cheesy GPS Planner logo
Welcome to GPS Planner, a way to generate GPX data from the rather spiffy Google Maps. With the most recent version you can edit your route by inserting points, deleting and moving them. You can also bookmark and return/reload the page. There is also now a
flaky track/route upload facility
but note that only certain forms of gpx work with the uploader.

April 2008 - There is now a facility to let you overlay existing GPX data so you can for example make a route based on something you've cycled before. In fact that's exactly what I did it for. I have also improved the map/window sizing was fixed before and should now adapt to your screen better though still won't cope with resizing. To overlay a track press the Overlay button in the lower pane and specify the URL for a GPX file (which you need to upload somewhere). The tracks will be parsed and overlaid. Note that this only works for tracks (things with trk tags) and not routes or waypoints. You can then click on the legend top right to hide and redisplay tracks. The buglet is that it makes it impossible to click and place a point directly onto to one of these tracks. What you have to do is put your new points down nearby then drag them into place.

I also have a FREE Google Maps tracking facility that only requires you have a suitable (Java to a minimum level) mobile phone and Bluetooth GPS. Here.

The idea is to click on the map to build up a route then download a GPX file (only available immediately after Save is pressed) and put it into your GPS. Clicking on the map adds a new point. The three buttons at the bottom are hopefully self-explanatory. You can also drag points and rename by typing in the lower pane field. As mentioned you can now bookmark and return later. Likewise reload without loosing your data.

Features not yet implemented that exist in the older version are the Foretrex fix, pan links and remembering your stomping ground. Note the download link only exists immediately after a save.

Known quirks include the offset marker shadow and the difficulty in clicking on the map close to an existing point (due to its size). The workaround for the last problem is to temporarily move the existing point out the way or to zoom in until it isn't a problem. Distance is calculated only in imperial miles.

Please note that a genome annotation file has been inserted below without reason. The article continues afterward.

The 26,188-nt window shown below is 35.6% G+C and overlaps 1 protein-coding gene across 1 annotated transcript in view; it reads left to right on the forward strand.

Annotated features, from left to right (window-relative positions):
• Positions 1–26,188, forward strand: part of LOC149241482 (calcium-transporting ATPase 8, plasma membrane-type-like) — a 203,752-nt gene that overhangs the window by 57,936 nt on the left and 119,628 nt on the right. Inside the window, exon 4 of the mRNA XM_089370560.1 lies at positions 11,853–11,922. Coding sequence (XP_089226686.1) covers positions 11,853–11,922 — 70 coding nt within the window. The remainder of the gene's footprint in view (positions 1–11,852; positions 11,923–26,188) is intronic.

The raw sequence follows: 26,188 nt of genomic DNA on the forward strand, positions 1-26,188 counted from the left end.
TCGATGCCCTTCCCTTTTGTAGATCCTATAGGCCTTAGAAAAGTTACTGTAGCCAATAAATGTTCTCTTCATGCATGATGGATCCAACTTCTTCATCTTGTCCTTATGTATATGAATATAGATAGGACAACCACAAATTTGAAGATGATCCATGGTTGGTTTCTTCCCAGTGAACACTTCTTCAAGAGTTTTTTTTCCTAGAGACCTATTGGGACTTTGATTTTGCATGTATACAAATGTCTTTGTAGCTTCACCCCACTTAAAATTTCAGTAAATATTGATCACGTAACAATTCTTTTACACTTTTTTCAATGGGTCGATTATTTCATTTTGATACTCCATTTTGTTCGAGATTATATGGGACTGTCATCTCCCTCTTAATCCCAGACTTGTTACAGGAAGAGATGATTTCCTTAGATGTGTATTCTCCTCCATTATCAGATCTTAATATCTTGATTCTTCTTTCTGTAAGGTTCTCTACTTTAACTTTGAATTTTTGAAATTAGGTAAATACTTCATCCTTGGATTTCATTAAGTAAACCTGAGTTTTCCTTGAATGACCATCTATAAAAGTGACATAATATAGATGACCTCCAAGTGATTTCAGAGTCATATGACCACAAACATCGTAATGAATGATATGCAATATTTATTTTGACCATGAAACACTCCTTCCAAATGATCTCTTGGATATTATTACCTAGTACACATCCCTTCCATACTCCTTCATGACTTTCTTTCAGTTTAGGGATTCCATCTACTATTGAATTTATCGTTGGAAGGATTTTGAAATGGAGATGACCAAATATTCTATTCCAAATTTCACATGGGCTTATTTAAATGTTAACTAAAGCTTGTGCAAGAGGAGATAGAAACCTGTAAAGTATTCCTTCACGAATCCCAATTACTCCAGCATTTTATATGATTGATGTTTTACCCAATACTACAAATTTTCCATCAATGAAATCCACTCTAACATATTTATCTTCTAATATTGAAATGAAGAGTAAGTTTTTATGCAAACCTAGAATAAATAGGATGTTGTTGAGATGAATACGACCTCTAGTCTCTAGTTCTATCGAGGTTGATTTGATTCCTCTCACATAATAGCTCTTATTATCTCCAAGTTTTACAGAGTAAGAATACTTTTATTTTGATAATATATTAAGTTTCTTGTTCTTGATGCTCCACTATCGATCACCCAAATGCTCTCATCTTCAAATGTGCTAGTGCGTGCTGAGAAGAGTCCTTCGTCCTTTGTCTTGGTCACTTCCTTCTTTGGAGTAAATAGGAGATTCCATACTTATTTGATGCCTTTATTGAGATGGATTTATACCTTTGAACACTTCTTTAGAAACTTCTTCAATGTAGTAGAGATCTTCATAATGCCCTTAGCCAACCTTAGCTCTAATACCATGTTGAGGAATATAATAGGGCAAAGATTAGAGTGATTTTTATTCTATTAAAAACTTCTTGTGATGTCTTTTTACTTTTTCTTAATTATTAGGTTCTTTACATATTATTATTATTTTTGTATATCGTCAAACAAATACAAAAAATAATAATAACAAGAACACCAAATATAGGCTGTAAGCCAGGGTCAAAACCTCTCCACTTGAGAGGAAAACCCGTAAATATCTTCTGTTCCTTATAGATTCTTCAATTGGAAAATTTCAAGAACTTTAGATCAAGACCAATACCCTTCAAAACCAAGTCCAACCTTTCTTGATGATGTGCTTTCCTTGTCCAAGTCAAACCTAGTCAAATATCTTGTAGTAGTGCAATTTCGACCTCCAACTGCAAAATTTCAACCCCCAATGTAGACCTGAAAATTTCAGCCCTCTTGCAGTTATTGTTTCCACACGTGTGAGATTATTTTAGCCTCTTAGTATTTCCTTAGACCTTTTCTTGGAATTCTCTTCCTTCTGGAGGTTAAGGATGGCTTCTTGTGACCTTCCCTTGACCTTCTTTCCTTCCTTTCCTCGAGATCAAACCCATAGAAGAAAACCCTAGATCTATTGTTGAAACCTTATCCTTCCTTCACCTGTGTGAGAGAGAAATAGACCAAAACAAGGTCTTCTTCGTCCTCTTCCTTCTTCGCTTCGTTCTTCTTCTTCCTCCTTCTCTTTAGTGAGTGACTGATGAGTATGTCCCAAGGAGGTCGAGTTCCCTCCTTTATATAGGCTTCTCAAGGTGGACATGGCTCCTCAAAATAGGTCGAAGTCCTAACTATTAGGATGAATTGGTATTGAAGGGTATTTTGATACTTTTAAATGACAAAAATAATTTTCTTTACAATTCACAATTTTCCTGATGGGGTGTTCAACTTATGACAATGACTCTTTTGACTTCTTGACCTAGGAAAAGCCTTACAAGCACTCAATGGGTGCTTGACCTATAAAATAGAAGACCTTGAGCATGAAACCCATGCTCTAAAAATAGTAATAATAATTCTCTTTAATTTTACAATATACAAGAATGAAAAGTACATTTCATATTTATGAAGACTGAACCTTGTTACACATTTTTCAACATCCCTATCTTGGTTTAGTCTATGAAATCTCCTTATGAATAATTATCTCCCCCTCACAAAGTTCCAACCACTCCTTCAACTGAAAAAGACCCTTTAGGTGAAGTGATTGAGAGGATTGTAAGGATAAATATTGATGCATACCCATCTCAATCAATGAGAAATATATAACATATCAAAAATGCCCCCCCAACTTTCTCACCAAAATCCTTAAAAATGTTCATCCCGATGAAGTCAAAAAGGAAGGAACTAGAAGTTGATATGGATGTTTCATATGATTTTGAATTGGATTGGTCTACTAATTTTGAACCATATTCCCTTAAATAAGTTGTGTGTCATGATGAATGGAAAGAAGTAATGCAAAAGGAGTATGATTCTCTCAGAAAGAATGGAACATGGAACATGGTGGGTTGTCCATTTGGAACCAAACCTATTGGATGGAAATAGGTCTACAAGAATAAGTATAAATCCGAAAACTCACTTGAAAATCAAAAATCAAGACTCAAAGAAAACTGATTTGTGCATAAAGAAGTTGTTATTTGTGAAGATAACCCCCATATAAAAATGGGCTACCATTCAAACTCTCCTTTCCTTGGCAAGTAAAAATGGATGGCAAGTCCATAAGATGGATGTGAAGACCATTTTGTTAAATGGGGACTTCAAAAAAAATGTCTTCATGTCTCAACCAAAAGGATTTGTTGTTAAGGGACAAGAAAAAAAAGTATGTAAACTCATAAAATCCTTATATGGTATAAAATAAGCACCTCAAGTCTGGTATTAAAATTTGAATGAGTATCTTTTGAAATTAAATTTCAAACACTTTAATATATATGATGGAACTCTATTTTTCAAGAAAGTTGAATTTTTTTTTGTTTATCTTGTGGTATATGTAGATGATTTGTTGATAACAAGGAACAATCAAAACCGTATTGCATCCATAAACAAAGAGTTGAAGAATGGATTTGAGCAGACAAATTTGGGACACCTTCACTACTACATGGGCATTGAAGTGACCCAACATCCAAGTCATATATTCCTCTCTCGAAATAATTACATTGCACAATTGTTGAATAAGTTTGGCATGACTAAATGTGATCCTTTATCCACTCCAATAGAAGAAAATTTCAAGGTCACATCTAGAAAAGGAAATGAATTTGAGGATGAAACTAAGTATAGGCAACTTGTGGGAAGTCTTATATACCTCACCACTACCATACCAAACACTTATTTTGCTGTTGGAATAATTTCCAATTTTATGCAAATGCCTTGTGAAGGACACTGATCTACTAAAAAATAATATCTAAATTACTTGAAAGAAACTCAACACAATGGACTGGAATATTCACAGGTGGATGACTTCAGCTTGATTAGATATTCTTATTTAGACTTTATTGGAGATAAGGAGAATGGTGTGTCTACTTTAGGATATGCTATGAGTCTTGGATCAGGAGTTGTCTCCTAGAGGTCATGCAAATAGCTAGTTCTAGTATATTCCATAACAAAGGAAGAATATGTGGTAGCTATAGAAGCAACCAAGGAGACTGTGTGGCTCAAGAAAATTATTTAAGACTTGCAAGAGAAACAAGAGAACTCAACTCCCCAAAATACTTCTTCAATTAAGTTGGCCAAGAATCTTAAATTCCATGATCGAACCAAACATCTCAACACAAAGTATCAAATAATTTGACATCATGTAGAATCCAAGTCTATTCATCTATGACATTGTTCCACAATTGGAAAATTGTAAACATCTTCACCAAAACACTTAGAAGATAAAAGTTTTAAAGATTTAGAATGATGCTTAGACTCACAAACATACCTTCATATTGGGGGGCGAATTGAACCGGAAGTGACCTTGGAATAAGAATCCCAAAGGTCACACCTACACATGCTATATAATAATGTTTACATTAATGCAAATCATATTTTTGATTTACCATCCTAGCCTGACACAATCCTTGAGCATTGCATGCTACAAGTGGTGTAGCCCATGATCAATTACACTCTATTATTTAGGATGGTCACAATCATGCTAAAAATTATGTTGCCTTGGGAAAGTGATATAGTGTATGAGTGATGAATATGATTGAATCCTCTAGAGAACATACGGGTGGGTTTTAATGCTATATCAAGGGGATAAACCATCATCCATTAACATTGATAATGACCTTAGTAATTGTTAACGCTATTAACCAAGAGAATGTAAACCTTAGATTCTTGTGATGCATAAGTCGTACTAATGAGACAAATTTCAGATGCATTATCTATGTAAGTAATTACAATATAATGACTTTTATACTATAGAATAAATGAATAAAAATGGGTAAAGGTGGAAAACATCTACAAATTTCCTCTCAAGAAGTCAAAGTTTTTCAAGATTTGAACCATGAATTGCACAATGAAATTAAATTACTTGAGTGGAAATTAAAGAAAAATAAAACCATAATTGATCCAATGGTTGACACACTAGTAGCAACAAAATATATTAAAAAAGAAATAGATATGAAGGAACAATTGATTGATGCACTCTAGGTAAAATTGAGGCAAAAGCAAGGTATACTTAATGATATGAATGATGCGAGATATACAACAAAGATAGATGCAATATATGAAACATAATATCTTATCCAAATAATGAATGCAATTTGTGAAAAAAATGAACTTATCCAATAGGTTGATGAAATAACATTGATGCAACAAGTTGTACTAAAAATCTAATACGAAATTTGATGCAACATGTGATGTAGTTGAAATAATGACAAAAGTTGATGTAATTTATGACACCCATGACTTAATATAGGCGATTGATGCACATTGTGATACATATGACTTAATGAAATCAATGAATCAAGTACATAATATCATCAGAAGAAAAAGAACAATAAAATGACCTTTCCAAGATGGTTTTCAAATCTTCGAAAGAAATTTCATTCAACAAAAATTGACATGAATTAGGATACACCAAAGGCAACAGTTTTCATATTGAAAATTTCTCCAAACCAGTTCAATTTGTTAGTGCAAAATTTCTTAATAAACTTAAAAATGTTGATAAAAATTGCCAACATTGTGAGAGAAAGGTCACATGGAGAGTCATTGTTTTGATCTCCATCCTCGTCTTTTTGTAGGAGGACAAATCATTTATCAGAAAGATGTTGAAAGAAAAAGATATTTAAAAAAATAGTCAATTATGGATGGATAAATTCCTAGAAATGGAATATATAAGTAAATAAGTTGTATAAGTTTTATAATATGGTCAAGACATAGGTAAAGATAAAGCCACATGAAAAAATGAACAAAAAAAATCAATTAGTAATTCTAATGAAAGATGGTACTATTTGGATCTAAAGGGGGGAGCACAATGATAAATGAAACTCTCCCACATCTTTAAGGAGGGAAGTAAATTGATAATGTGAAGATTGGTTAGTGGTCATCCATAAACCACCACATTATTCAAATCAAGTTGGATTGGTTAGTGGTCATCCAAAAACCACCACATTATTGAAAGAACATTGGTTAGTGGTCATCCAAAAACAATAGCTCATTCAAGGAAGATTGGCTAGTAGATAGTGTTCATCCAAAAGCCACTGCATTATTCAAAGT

I have a GPSMAP 60C and there's a reasonable chance the output won't work on other devices. If you find this to be the case please let me know. Also characters that don't represent themselves in XML such as ampersands, double-accented ligatures and quotes are likely to cause trouble for the time being.

Please do let me know BUT ADD THE DIGIT THREE BEFORE THE AT SIGN what you think of it.

If you're asking "How do I make use of the GPX file I've just created or am considering creating ?" or similar, Mac users can use the excellent LoadMyTracks. For windows user there is GPSU. Also take a look at the cross-platform GPSBabel and Topografix's resource page.

To keep it clean there are no instructions on the page itself. To use, name the route, press start then repeatedly

After pressing Save use the download link.

Name your route:

Jon Schneider
last edited April 2008

Some of my business involves designing kit for tracking vehicles and other related bits of automotive electronics. I'm doing this on the side as something kind of related to my cycling, some of which is an excuse to fiddle with GPS or is it the other way round.